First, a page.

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|Title:||Engineering the engineers: Socialization tactics and new engineer adjustment in organizations|
|Citation:||Kowtha, N.R. (2008). Engineering the engineers: Socialization tactics and new engineer adjustment in organizations. IEEE Transactions on Engineering Management 55 (1) : 67-81. ScholarBank@NUS Repository. https://doi.org/10.1109/TEM.2007.912809|
|Abstract:||Newly recruited engineers entering organizations often experience anxiety and uncertainty with regard to their roles, tasks, and career prospects in the organization. Successful adjustment of these newcomers to the role and organization has implications for performance, retention, and turnover of valuable knowledge workers. Organizations use several tactics to facilitate the new engineer's adjustment to the role and organization. This study investigated the socialization of 135 new engineers using the theoretical framework of organizational socialization tactics. The moderating effects of gender on new engineer adjustment are also examined since engineering is often described as a male-dominated profession. Results show that organizational socialization tactics strongly influence newcomer role clarity, workgroup integration, and task mastery. These proximal outcomes, in turn, lead to increased satisfaction and organizational commitment. Gender-specific differences are also found with regard to the impact of tactics on outcomes. Gender-moderated the effects of investiture, serial, and fixed tactics on role clarity and work group integration. Implications of the results for practice and theory are discussed. © 2008 IEEE.|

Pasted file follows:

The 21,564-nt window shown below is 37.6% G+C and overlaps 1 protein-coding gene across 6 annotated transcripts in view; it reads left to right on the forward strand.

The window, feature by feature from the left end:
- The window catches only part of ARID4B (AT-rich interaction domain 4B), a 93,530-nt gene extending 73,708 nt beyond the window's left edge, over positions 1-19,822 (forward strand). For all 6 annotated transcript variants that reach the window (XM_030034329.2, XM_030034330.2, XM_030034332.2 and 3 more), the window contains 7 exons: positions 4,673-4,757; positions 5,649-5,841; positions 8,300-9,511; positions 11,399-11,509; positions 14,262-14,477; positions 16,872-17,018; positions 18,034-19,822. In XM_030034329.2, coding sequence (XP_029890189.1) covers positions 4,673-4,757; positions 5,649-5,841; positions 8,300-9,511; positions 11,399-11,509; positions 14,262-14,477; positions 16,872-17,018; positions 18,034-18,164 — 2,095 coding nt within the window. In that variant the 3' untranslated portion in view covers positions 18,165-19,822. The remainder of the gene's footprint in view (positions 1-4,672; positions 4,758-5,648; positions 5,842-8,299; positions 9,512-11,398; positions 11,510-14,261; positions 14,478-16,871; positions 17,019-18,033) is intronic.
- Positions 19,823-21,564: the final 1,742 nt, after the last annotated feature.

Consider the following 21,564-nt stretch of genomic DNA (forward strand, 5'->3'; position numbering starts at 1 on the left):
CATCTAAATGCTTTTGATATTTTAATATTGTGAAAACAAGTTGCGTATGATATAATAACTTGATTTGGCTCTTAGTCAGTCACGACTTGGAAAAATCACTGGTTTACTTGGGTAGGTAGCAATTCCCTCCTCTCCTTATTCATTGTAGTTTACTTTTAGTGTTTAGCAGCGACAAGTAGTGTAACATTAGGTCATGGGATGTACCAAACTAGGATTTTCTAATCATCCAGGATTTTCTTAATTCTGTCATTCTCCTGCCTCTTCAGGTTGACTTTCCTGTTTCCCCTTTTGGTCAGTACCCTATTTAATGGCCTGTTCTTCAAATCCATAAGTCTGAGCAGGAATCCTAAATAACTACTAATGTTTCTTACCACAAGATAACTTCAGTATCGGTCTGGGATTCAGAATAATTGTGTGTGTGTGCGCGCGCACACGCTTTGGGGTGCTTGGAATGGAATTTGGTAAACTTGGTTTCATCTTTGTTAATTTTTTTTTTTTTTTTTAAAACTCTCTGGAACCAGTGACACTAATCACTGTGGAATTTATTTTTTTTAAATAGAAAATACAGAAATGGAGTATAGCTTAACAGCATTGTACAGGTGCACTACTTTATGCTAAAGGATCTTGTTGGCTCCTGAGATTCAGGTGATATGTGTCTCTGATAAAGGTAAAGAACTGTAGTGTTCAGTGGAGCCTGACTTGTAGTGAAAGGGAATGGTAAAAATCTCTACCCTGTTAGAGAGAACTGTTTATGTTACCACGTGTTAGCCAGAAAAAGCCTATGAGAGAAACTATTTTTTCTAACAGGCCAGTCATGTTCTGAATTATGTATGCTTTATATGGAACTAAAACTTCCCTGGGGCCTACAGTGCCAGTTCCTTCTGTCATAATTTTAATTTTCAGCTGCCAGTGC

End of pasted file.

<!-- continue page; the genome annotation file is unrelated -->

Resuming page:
|Source Title:||IEEE Transactions on Engineering Management|
|Appears in Collections:||Staff Publications|
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